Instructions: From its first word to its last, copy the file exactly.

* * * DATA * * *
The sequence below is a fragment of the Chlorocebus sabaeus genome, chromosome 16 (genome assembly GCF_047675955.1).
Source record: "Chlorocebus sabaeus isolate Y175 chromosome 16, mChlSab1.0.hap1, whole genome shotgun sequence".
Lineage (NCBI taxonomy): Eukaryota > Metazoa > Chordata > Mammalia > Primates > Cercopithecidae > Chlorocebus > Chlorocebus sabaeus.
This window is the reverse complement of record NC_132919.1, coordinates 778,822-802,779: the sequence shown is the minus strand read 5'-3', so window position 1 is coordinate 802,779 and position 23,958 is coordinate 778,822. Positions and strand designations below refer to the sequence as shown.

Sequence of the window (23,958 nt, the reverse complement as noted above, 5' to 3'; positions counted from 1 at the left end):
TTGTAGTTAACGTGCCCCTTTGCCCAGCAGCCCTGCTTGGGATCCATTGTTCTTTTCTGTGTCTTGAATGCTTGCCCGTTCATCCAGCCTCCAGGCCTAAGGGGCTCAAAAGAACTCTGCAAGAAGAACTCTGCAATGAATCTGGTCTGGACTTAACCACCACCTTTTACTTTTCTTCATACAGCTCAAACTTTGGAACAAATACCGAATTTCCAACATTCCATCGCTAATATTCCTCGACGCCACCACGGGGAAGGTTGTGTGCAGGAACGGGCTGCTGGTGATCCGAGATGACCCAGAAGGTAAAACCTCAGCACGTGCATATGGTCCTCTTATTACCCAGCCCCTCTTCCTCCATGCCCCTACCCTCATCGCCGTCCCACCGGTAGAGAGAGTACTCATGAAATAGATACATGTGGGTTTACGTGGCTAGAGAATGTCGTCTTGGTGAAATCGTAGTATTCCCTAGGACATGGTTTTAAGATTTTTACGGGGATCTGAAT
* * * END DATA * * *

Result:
The sequence below is a fragment of the Chlorocebus sabaeus genome, chromosome 16 (genome assembly GCF_047675955.1).
Source record: "Chlorocebus sabaeus isolate Y175 chromosome 16, mChlSab1.0.hap1, whole genome shotgun sequence".
Lineage (NCBI taxonomy): Eukaryota > Metazoa > Chordata > Mammalia > Primates > Cercopithecidae > Chlorocebus > Chlorocebus sabaeus.
This window is the reverse complement of record NC_132919.1, coordinates 778,822-802,779: the sequence shown is the minus strand read 5'-3', so window position 1 is coordinate 802,779 and position 23,958 is coordinate 778,822. Positions and strand designations below refer to the sequence as shown.

Sequence of the window (23,958 nt, the reverse complement as noted above, 5' to 3'; positions counted from 1 at the left end):
TTGTAGTTAACGTGCCCCTTTGCCCAGCAGCCCTGCTTGGGATCCATTGTTCTTTTCTGTGTCTTGAATGCTTGCCCGTTCATCCAGCCTCCAGGCCTAAGGGGCTCAAAAGAACTCTGCAAGAAGAACTCTGCAATGAATCTGGTCTGGACTTAACCACCACCTTTTACTTTTCTTCATACAGCTCAAACTTTGGAACAAATACCGAATTTCCAACATTCCATCGCTAATATTCCTCGACGCCACCACGGGGAAGGTTGTGTGCAGGAACGGGCTGCTGGTGATCCGAGATGACCCAGAAGGTAAAACCTCAGCACGTGCATATGGTCCTCTTATTACCCAGCCCCTCTTCCTCCATGCCCCTACCCTCATCGCCGTCCCACCGGTAGAGAGAGTACTCATGAAATAGATACATGTGGGTTTACGTGGCTAGAGAATGTCGTCTTGGTGAAATCGTAGTATTCCCTAGGACATGGTTTTAAGATTTTTACGGGGATCTGAAT